Anodized aluminum is a lightweight metal, about 60% lighter than stainless steel, copper or brass. This makes the transportation of materials more cost-effective and can solve countless design problems. From architectural design to consumer product design, as long as lightweight, durable and attractive materials are required, anodized aluminum can provide versatile solutions.
The parts look primitive from production and have remained in this state for many years. Soap and water or mild detergent can remove dirt and restore the finish with relative ease.
Anodized aluminum has a more beautiful appearance than anything. If kept in its natural state, the anodized aluminum is a bright new silver and can be anodized to retain a matte or bright finish. You can also choose custom textures such as stucco, brushed or pebble tones to give your product a unique look and feel.
Custom Color Options
Because the anode layer has an open-pore structure before sealing, the anodized aluminum can be processed to make it almost the same color as any brand you imagine. The versatility of the material also means that it can be made into a similar appearance to other metals, giving you the appearance of gold, bronze, copper, stainless steel, brass, etc., without the risk of weathering.
Enhance The Abrasion Resistance Of Aluminum Products
The anodic oxide film whose chemical structure is metal oxide rather than metal has strong electrical insulation. Some aluminum materials require electrical insulation, such as a capacitive dielectric layer. This can be achieved by anodic oxidation.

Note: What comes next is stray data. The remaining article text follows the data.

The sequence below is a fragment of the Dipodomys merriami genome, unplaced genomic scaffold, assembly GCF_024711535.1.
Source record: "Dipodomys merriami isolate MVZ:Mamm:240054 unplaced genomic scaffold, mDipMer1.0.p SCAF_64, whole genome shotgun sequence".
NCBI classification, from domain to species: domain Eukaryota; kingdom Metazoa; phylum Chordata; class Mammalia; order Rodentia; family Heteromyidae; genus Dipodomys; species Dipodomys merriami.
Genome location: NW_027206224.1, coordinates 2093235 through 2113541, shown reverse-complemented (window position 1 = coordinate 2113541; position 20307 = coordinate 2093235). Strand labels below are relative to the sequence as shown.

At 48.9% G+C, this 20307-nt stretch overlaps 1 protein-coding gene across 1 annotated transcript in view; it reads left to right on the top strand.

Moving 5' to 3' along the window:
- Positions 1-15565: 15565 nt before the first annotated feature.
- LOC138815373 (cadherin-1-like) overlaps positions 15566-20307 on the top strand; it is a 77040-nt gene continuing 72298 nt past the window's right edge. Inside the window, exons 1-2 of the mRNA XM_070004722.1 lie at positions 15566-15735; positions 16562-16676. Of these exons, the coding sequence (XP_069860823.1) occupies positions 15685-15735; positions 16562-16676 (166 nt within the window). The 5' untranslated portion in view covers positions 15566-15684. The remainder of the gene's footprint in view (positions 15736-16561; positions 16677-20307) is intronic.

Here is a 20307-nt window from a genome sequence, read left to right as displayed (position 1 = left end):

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With over 10 years of experience manufacturing precision parts, we consider anodizing a reliable, economical and proven finishing process for aluminum components. SANS machining provide anodizing finishes to our client projects. Available colors include clear, yellow, green, red, and black.
As a ISO9001:2015 certified supplier, all parts are subject to rigorous inspection and quality assurance, according to the specification required for the project which keeps your anodized parts looking their best for years on-end.
2 thoughts on “All About Machining Anodized Aluminum Parts”
Hello i have small die casting product which expose to ethanol solution for prolonged time. To protect them i need to anodizes the aluminum die casting product. But as anodization change the size and dimensions and surface roughness. Some parts movement is affected by the surface roughness.
Can you suggest any other process or anodization of aluminum die casting product which can reduce the machining of the part after anodization, reduce surface roughness.
I am also have a question if i machine the anodized aluminum parts the anodization will crack or affect.
I also need cost effective coating with good resistance to ethanol and low surface roughness with low dimensions change.
Hello, we don’t provide die casting service, all of our machined parts need to grind before the anodizing process.